The politics behind the competitive neutrality inquiry into ABC and SBS
Wednesday, May 2, 2018, 08:21 PM | Source: The Conversation
By Denis Muller
The politics behind the competitive neutrality inquiry into ABC and SBSDenis Muller, University of Melbourne
Last September, One Nation leader Pauline Hanson made a deal with Malcolm Turnbull's government: You give me an inquiry into the ABC and I'll support the changes you want to make to media ownership laws.
The government agreed to do this in the form of an inquiry into the ABC's competitive neutrality – and broadened it to include SBS.
It was clear at the time this had the potential to do real damage to the national broadcaster.
Competitive neutrality principles say an organisation should not enjoy an undue competitive advantage by virtue of it being government-funded. It is suitably arcane camouflage for an inquiry whose real purpose is to put pressure on the ABC over its news service, which Hanson had alleged was biased against her.
It was Hanson's way of getting revenge on the ABC for its pursuit of her over the issue of funding for her senate re-election campaign in 2016.
And now we know the shape of this competitive neutrality inquiry. We know who is conducting it, and last week we got to see the issues paper that the inquiry put out, which tells us what it is going to cover.
Scope of the inquiry
The chair is Robert Kerr, who has a Productivity Commission background and impeccable credentials as a free-market economist. Joining him in the inquiry are Julie Flynn, a one-time ABC reporter who used to be CEO of the commercial TV lobby group Free TV Australia, and Sandra Levy, the former head of television at ABC.
This all seems perfectly reasonable, until you remember this is mainly about online media. In that case, why have two people with television backgrounds on the panel?
Online is where the real action is now. Data from the Australian Communications and Media Authority included in the issues paper show just how dramatic the shift has been from traditional television viewing to digital online platforms for media consumption. In 2017, Australians aged 18-34 spent an average of 9.2 hours per week watching video content online compared to just 3.8 hours watching free-to-air television.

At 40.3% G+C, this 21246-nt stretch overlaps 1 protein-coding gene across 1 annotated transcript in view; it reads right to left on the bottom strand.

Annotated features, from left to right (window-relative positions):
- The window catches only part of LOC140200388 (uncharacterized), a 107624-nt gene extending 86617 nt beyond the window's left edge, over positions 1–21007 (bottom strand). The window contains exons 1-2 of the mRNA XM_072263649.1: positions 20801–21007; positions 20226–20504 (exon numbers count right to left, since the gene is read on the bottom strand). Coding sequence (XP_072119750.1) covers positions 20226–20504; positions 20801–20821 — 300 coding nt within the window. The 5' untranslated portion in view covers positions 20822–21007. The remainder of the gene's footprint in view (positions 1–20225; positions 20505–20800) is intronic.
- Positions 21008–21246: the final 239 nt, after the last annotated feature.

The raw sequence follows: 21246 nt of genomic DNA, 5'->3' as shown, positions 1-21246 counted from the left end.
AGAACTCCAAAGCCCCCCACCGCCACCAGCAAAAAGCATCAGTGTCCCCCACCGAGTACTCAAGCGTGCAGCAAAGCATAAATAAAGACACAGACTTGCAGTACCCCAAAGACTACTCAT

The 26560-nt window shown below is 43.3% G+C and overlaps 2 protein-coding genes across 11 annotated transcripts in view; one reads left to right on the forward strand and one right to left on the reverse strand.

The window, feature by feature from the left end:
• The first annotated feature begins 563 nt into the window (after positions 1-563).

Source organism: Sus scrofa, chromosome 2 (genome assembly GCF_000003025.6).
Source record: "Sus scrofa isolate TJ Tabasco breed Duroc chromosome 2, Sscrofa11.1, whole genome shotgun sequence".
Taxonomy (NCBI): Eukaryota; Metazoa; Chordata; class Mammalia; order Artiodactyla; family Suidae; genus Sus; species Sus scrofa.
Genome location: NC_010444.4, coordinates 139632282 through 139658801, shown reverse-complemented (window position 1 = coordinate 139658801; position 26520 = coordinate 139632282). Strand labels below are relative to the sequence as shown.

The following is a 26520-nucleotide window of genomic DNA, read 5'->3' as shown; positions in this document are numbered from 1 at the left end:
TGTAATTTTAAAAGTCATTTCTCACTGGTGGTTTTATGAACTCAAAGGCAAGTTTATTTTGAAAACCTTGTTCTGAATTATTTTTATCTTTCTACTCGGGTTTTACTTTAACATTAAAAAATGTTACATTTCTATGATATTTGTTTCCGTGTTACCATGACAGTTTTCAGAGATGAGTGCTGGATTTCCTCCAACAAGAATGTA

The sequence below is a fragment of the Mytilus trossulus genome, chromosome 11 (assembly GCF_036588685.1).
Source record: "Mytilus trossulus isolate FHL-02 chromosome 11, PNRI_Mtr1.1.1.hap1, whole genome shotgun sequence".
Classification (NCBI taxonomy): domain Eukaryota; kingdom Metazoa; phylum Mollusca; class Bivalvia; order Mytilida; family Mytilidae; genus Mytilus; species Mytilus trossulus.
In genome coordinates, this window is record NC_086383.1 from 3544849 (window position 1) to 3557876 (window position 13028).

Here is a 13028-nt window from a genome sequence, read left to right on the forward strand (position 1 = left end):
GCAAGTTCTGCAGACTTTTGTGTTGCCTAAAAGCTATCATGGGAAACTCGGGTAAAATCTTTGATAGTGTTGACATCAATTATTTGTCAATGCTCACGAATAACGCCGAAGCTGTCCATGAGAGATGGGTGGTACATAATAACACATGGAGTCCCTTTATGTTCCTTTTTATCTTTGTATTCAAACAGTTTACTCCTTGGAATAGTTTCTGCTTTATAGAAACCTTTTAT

Mark Scott foresaw this when he was managing director of the ABC and drove the broadcaster hard into the digital sphere. He realised that if the ABC was not a relevant provider of digital content online, it would soon cease to be relevant.
That's why the other big media players, especially Rupert Murdoch's News Corp, have lobbied relentlessly to have the ABC's wings clipped in this arena. Hanson, wittingly or not, played right into News Corp's strategy.
As for the issues paper, the giveaway is on page 11.
There, it refers to the requirement in the ABC Act that the ABC "take account of the broadcasting services provided by the commercial and community broadcasting sectors of the Australian Broadcasting system." In other words, the ABC is discouraged from just replicating what the commercial broadcasters do.
In that context, the paper then addresses this question to the ABC: How does it apply this requirement specifically to its on-air, iView and online news services? Nothing else. Not its drama or documentaries or narrative comedy or children's programs. Just its news services.
The reason? That's the part of the ABC that Hanson detests. So there's the pay-off.
There are some broader competition questions, as well, but the only part of its vast portfolio the ABC is specifically asked about is its news output. Yet, if there is one category of program content that most obviously and unmistakably distinguishes the ABC from commercial broadcasters, it's news.
Time for responses
Then the issues paper asks "other stakeholders" – basically the ABC and SBS's commercial broadcasting rivals - a range of questions about ways in which they think they may have been harmed by any undue competitive advantage enjoyed by the public broadcasters.
There is no indication the answers to these questions are going to be subjected to any cross-examination by the ABC or SBS. Not that there would be time for that anyway, with just three months between the deadline for submissions in response to the issues paper on June 22 and the completion of the report in September.
So, the inquiry is a quickie. And by its own admission, it's trampling over ground already covered 18 years ago by the Productivity Commission.
It also acknowledges in the issues paper that it has to dance its way between a number of other current inquiries, including the Australian and Children's Content Review, the Australian Competition and Consumer Commission's digital platforms inquiry and the broader Treasury review of the country's overall competitive neutrality policy.
Nonetheless, the inquiry is likely to provide the Turnbull Government with ammunition should it wish to mount an attack on the ABC's scope of operations (especially online) and give Hanson what she really wants: a rolled-up piece of paper with which to smack the ABC around the head.